By Peter Ungphakorn
POSTED JUNE 18, 2021 | UPDATED JUNE 2, 2023
“British farmers will be protected by a cap on tariff-free imports for 15 years, using tariff rate quotas and other safeguards,” declared the UK International Trade Department on June 15, 2021.
But will they, though? The text of the agreement-in-principle between Britain and Australia was published a few days later, also in several formats on the Australian government website.
It was not a final deal. That was eventually signed six months later, on December 16, 2021. It took effect on May 31, 2023.
Much of the June agreement-in-principle was in the future tense — agreement between the two “will include” this that and the other. Negotiations continued.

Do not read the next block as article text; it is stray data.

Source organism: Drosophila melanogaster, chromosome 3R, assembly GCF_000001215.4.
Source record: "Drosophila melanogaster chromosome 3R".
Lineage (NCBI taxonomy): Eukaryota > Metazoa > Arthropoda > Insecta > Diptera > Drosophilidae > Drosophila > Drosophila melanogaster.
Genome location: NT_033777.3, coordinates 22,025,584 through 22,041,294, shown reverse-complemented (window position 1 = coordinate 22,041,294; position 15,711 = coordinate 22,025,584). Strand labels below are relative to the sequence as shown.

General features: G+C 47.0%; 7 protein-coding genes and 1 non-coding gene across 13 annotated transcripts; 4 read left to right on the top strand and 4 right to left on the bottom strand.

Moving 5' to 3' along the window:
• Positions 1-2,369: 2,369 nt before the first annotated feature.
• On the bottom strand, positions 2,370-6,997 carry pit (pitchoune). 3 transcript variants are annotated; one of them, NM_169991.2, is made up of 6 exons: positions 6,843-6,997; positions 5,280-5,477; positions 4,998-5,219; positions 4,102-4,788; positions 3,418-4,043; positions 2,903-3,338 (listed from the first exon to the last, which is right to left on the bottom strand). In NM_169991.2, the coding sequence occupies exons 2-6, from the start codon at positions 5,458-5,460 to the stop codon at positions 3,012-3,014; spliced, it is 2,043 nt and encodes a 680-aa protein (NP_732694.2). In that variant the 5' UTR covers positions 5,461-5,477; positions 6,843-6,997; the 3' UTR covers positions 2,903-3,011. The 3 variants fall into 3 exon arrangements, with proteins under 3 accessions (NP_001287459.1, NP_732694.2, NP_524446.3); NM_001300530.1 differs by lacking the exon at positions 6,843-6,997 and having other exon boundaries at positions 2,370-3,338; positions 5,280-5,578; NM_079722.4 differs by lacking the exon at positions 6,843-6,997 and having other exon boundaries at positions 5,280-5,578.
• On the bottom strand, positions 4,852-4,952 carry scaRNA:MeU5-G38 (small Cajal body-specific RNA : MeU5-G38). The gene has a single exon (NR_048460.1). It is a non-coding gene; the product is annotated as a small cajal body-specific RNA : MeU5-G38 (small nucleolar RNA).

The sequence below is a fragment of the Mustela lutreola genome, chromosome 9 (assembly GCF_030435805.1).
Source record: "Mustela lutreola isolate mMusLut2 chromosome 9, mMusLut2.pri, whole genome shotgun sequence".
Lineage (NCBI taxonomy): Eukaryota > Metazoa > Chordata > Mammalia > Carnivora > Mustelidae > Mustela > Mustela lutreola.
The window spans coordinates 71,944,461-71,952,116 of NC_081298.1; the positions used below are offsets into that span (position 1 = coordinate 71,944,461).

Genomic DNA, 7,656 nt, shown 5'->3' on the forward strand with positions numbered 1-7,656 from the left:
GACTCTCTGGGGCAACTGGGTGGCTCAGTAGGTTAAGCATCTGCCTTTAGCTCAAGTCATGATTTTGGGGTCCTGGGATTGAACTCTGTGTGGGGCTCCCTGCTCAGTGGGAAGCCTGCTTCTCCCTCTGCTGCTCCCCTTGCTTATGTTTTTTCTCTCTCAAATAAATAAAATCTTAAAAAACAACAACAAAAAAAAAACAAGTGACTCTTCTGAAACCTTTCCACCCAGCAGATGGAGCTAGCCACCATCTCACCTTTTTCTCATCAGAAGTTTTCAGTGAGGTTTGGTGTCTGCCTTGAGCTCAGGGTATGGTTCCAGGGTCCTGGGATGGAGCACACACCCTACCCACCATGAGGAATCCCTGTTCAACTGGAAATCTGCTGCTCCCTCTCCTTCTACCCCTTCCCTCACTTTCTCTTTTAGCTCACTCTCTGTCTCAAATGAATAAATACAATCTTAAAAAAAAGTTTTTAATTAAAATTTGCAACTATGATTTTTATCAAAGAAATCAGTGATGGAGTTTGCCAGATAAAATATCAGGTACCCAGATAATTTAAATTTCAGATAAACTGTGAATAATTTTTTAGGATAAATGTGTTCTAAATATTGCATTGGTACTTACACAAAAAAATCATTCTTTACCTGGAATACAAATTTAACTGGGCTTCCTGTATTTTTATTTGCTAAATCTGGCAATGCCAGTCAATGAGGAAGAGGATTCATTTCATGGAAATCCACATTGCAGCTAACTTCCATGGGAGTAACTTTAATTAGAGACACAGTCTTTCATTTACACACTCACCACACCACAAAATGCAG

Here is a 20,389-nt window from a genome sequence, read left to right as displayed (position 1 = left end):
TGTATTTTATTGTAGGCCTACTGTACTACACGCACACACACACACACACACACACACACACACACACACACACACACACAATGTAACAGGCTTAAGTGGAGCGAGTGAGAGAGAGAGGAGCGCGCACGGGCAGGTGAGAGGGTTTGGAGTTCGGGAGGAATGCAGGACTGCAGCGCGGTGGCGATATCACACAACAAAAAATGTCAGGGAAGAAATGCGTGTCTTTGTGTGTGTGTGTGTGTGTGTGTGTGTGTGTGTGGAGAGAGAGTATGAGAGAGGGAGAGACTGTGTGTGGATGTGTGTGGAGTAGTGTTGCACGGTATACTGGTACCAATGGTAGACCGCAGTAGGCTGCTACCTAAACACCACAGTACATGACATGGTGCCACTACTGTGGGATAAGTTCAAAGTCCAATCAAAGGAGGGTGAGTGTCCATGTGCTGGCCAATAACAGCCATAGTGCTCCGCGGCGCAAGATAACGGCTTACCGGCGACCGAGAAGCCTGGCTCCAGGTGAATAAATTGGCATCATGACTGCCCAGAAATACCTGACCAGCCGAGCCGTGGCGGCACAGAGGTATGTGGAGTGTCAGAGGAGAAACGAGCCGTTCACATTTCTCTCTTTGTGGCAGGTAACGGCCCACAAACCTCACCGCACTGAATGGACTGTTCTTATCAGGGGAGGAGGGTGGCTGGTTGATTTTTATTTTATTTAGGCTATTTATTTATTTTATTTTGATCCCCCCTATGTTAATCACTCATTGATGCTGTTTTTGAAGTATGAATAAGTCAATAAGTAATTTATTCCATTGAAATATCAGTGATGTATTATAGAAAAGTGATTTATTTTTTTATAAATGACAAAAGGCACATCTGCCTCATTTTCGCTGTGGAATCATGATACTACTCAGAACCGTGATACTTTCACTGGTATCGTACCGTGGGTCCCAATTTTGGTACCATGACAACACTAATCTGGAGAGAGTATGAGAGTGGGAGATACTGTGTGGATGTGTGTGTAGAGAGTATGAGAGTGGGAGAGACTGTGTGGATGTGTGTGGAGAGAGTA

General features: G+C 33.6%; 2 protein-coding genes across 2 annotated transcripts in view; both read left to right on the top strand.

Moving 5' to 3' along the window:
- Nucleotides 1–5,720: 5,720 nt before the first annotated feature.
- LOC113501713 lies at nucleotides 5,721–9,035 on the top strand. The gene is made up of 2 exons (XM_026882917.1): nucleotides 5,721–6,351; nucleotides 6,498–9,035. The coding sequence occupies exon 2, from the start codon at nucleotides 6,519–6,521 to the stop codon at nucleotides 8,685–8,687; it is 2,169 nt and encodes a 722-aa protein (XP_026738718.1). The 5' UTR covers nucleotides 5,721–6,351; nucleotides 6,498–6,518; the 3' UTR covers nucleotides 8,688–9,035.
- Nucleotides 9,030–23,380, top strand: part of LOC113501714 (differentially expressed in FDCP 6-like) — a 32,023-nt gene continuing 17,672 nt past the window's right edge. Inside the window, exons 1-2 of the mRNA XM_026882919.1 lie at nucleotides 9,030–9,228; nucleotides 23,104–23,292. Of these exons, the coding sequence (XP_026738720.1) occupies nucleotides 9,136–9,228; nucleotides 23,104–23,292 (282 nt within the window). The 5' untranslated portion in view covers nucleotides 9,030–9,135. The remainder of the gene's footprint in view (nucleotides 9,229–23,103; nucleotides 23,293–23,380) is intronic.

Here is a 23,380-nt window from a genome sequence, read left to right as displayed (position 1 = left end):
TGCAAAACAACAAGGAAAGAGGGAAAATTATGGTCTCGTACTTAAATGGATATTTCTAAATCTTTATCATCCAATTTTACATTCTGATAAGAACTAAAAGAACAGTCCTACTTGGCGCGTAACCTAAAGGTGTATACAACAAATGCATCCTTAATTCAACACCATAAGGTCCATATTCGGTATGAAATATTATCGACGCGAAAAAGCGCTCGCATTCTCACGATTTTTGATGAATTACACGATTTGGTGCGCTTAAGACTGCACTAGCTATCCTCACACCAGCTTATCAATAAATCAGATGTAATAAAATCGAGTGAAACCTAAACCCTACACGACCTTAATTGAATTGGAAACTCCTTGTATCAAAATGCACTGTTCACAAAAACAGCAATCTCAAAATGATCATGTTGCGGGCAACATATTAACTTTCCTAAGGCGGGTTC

A note at the end of the text, which the Australian government called a “disclaimer”, said:
“DISCLAIMER: This document reflects what the UK and Australian FTA [free trade agreement] negotiating teams have jointly decided as of 16 June 2021 should be included in the FTA once it is finalised. It does not prejudge the outcome of the FTA negotiations or any further proposals for FTA commitments either the UK or Australia may make after this date. It is also not intended to create any treaty obligations.”
But the agreement-in-principle did show some of what is intended for agricultural products.
The reason it was announced on June 15 is because British Prime Minister Boris Johnson and his Australian counterpart Scott Morrison wanted a fanfare for their post-G7 meeting, even if the negotiations were incomplete.
Two years later when the agreement came into force, Politico published this account of what happened at the Johnson-Morrison dinner before the announcement in 2021.Continue reading “UK-Australia trade deal: when a cap on farm goods is not a cap”